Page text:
With principal cello Benjamin Capps playing the original bowed-bass part, Carthan then performed “A Single Petal of a Rose,” a lovely movement from “The Queen’s Suite.” In 1959, Ellington sent a private recording of the suite to Queen Elizabeth II to commemorate their meeting a year earlier. A slide of that encounter was projected on a large screen at the rear of the stage; several other images, including score pages, were keyed to other works on the program.

Also dating to 1959, two pieces from Ellington’s score for the Otto Preminger film “Anatomy of a Murder,” “Almost Cried” and “Grace Valse,” followed, arranged by Silbert, who soloed. The first, in particular, showed how well Ellington’s music can be translated for performance by a chamber orchestra, at least one as carefully assembled and conducted as PostClassical.

The five movements from “The River” were the highlight of the evening for this writer. This American Ballet Theatre commission premiered at Lincoln Center in 1970 with choreography by Alvin Ailey (it remains in the Ailey repertory). The suite was conceived by Ellington as tracing the course of a river, symbolic, naturally, of life. PostClassical performed the first four movements — “The Spring,” “The Meander,” The Giggling Rapids” and “The Lake” — and the last, “Village Virgins.”

As arranged by Ron Collier for performance by ABT’s pit band, the five contrasting, subtly shifting movements were an opportunity to showcase several of PostClassical’s instrumentalists, notably hornist Evan Geiger (I believe), oboist Fatma Daglar and harpist Eric Sabatino in the “oriental”-tinged “The Spring”; and pianist Audrey Andrist and flutists Kimberly Valerio and Stephanie Ray in several movements, especially Valerio in the a cappella passages of “The Meander.” “The Giggling Rapids,” a brassy, up-tempo movement in ¾ time, was a crowd-pleaser.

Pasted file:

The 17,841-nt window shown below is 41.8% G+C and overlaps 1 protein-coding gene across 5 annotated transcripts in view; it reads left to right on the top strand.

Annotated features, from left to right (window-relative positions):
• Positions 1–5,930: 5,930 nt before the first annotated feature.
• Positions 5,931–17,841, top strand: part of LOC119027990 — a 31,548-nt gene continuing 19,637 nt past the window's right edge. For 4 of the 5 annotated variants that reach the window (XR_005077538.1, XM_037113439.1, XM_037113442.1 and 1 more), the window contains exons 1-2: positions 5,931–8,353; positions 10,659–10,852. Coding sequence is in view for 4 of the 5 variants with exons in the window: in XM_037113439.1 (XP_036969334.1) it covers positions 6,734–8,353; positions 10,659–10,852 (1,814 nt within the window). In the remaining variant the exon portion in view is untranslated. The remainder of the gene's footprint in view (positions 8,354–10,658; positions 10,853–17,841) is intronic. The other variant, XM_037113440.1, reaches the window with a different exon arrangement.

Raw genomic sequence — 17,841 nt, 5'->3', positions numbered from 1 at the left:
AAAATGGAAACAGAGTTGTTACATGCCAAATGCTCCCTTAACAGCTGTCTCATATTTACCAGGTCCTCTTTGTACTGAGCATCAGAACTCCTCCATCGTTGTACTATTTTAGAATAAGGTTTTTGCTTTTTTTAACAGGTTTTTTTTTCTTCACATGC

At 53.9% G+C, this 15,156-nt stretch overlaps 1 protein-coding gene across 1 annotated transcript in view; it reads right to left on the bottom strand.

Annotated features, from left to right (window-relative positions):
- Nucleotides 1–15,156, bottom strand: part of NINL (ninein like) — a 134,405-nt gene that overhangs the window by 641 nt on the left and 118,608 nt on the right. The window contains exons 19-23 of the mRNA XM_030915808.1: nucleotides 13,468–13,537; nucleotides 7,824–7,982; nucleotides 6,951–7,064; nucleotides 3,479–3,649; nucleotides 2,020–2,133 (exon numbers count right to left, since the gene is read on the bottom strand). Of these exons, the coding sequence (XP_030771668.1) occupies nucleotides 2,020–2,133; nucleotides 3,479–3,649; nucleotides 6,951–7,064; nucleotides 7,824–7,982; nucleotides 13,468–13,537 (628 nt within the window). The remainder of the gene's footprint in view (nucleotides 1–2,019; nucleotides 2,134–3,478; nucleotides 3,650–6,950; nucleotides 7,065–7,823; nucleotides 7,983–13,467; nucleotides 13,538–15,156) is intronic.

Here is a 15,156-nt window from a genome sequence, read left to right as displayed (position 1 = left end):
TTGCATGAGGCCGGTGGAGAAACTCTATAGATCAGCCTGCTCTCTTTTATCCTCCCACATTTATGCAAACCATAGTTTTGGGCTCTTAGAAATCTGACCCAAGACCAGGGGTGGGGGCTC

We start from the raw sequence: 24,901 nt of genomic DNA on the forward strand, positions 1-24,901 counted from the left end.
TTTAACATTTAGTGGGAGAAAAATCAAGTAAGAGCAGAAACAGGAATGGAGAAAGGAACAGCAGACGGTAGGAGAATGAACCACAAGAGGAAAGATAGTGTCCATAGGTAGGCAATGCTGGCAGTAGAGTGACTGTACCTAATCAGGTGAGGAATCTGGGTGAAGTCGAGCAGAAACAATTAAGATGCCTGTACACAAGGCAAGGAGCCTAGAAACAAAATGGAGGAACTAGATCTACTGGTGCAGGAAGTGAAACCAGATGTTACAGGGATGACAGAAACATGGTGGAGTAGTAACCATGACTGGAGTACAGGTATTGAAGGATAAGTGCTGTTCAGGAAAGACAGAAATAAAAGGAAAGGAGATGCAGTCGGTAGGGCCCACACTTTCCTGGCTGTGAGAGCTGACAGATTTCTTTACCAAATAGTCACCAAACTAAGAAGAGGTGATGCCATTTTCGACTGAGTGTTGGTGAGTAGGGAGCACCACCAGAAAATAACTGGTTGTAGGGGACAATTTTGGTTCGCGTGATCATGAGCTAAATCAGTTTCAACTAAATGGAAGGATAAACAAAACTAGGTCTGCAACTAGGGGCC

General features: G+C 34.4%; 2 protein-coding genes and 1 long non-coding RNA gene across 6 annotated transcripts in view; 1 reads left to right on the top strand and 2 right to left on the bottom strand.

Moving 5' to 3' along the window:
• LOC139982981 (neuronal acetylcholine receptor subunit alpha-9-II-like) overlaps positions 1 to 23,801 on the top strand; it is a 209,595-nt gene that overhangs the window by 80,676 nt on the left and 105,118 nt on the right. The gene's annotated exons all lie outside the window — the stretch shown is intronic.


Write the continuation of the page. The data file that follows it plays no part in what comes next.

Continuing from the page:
The concert concluded with two inventive Silbert arrangements: “Where’s the Music” of 1957, originally scored for septet, bluesy with clarinet embroiderings and a wah-wah trumpet solo; and “Caravan” of 1936, an Ellington classic based on a theme by Puerto Rican valve trombonist Juan Tizol. Conguero Contreras provided a solo intro and two spirited cadenzas along the way.

Instead of valve trombone, the melody was played by oboe and flute. Later on, trumpet and violin were paired (concertmaster Netanel Draiblate’s ability to play softly yet command attention was valuable here and elsewhere). By the time a trumpet began to screech like Cat Anderson, the audience was fully participating.






One comment on “PostClassical Ensemble’s Sophisticated Ellington”

  • Melvin Hardy says:

    In all things “Sir Duke” this 125th Anniversary year, my wife, Juanita and I had the benefit of being elevated by Jason Moran’s interpretations of Ellington’s piano solos. We also witnessed the Cyrus Chestnut/Malcolm Merriweather team’s delivery of “The Sacred Concerts” on The Duke’s birthday.

    Our nation revels in The Kennedy Center’s wisdom and institutional prowess in providing summa-cum-laude experiences for all Americans, in this case the fundament of American modernity in high art…jazz and classical music. With the writing of this article in the Georgetowner, we are indebted to The PostClassical Ensemble’s distinctive signature in interpreting much of important Americana, to which I give my eternal thanks.